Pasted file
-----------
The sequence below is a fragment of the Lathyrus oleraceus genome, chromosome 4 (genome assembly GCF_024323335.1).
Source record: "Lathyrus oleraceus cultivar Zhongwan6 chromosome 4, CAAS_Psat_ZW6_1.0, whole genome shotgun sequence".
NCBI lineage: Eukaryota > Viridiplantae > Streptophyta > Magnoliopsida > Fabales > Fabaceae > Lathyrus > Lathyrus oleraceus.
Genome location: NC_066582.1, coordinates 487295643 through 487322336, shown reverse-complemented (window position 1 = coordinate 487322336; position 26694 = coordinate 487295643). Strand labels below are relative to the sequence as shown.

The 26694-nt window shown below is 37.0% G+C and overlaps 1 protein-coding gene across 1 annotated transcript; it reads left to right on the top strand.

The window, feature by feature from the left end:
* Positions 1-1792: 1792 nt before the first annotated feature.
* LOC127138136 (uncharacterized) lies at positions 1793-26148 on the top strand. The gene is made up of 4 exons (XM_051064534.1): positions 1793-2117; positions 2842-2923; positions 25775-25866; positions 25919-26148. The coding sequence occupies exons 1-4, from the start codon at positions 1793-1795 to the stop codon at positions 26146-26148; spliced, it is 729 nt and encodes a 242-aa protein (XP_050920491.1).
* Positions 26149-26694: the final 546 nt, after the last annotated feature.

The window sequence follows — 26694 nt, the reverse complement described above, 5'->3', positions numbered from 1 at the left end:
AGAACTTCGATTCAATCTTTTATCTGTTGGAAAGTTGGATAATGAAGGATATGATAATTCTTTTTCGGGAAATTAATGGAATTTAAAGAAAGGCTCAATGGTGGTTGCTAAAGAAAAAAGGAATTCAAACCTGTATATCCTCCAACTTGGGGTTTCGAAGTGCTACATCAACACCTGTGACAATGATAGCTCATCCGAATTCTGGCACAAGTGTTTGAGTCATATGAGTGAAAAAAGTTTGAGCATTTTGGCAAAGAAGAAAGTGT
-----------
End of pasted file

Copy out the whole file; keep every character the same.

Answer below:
The sequence below is a fragment of the Lathyrus oleraceus genome, chromosome 4 (genome assembly GCF_024323335.1).
Source record: "Lathyrus oleraceus cultivar Zhongwan6 chromosome 4, CAAS_Psat_ZW6_1.0, whole genome shotgun sequence".
NCBI lineage: Eukaryota > Viridiplantae > Streptophyta > Magnoliopsida > Fabales > Fabaceae > Lathyrus > Lathyrus oleraceus.
Genome location: NC_066582.1, coordinates 487295643 through 487322336, shown reverse-complemented (window position 1 = coordinate 487322336; position 26694 = coordinate 487295643). Strand labels below are relative to the sequence as shown.

The 26694-nt window shown below is 37.0% G+C and overlaps 1 protein-coding gene across 1 annotated transcript; it reads left to right on the top strand.

The window, feature by feature from the left end:
* Positions 1-1792: 1792 nt before the first annotated feature.
* LOC127138136 (uncharacterized) lies at positions 1793-26148 on the top strand. The gene is made up of 4 exons (XM_051064534.1): positions 1793-2117; positions 2842-2923; positions 25775-25866; positions 25919-26148. The coding sequence occupies exons 1-4, from the start codon at positions 1793-1795 to the stop codon at positions 26146-26148; spliced, it is 729 nt and encodes a 242-aa protein (XP_050920491.1).
* Positions 26149-26694: the final 546 nt, after the last annotated feature.

The window sequence follows — 26694 nt, the reverse complement described above, 5'->3', positions numbered from 1 at the left end:
AGAACTTCGATTCAATCTTTTATCTGTTGGAAAGTTGGATAATGAAGGATATGATAATTCTTTTTCGGGAAATTAATGGAATTTAAAGAAAGGCTCAATGGTGGTTGCTAAAGAAAAAAGGAATTCAAACCTGTATATCCTCCAACTTGGGGTTTCGAAGTGCTACATCAACACCTGTGACAATGATAGCTCATCCGAATTCTGGCACAAGTGTTTGAGTCATATGAGTGAAAAAAGTTTGAGCATTTTGGCAAAGAAGAAAGTGT